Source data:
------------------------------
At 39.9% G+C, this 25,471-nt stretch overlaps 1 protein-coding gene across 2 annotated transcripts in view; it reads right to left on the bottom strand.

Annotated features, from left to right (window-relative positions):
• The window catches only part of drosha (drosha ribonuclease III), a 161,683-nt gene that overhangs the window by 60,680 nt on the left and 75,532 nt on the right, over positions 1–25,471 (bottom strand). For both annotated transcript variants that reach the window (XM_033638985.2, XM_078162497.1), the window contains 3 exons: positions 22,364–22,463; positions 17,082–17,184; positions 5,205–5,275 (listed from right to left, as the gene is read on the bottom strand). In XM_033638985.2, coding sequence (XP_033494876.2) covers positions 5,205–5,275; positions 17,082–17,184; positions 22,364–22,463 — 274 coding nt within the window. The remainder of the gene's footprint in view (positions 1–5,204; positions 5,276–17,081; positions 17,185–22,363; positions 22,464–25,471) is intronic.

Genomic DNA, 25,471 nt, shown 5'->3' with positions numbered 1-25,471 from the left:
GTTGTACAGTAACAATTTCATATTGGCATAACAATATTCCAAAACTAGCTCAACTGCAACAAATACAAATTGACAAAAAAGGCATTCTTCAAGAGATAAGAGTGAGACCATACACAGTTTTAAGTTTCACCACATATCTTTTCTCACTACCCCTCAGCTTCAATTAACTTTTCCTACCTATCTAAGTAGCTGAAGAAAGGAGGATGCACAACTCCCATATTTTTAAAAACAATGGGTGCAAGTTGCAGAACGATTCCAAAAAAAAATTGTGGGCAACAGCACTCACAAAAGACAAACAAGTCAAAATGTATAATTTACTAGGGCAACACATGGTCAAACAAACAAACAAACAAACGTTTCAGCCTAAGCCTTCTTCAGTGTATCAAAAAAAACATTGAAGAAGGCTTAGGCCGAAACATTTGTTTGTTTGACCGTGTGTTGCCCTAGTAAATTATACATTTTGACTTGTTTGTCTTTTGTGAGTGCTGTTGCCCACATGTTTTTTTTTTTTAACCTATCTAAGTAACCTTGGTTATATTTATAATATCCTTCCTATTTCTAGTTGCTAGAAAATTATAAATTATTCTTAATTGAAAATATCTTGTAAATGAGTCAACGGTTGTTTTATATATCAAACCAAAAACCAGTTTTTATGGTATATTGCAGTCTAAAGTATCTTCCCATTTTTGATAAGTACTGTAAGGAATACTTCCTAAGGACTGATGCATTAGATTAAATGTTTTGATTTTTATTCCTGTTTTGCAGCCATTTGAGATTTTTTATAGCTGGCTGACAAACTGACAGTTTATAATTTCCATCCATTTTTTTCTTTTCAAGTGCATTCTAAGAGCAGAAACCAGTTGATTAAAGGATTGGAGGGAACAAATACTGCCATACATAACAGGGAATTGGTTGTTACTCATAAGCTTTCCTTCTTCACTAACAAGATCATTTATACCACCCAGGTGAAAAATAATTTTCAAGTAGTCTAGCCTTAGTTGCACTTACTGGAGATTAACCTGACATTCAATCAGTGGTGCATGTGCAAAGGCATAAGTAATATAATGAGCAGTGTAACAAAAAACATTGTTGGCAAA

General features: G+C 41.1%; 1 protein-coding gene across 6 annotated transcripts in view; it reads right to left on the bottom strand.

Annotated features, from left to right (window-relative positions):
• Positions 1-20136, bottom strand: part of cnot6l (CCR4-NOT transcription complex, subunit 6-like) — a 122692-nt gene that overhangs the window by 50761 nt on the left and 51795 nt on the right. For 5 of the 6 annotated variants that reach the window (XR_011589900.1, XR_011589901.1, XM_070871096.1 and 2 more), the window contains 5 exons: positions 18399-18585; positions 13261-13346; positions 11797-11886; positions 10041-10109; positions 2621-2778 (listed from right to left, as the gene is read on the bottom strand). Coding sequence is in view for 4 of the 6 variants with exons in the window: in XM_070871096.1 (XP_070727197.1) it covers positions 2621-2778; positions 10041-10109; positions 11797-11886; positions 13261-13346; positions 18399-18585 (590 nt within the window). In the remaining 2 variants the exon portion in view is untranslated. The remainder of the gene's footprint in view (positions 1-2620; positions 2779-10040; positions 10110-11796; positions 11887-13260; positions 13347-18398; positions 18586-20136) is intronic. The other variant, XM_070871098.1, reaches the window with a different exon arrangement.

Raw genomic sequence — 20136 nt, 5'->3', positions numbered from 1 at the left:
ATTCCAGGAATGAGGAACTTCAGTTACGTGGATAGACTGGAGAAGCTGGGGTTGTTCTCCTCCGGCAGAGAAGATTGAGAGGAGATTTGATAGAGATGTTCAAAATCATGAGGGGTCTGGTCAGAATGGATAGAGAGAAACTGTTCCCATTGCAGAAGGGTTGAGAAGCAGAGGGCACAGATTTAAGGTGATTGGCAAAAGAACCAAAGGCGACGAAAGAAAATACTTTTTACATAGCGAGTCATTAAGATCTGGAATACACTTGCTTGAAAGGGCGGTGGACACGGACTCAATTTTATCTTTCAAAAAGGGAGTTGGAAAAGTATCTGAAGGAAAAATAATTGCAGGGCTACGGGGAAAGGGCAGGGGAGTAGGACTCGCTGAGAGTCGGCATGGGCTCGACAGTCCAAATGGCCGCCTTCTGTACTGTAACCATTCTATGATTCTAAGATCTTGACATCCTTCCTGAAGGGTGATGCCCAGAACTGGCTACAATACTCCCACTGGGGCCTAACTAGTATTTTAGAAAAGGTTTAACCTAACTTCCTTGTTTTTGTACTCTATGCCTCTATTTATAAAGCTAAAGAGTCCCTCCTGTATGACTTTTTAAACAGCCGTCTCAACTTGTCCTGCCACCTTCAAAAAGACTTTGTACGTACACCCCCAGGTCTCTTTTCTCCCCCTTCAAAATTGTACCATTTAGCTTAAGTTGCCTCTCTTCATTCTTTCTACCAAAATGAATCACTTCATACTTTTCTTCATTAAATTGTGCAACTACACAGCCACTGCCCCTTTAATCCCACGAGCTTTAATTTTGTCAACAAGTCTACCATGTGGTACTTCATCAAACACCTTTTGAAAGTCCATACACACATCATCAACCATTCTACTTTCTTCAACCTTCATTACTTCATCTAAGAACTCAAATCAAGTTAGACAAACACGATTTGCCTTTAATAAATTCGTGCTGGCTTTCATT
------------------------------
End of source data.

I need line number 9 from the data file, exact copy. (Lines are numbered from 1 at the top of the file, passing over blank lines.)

Raw genomic sequence — 20136 nt, 5'->3', positions numbered from 1 at the left: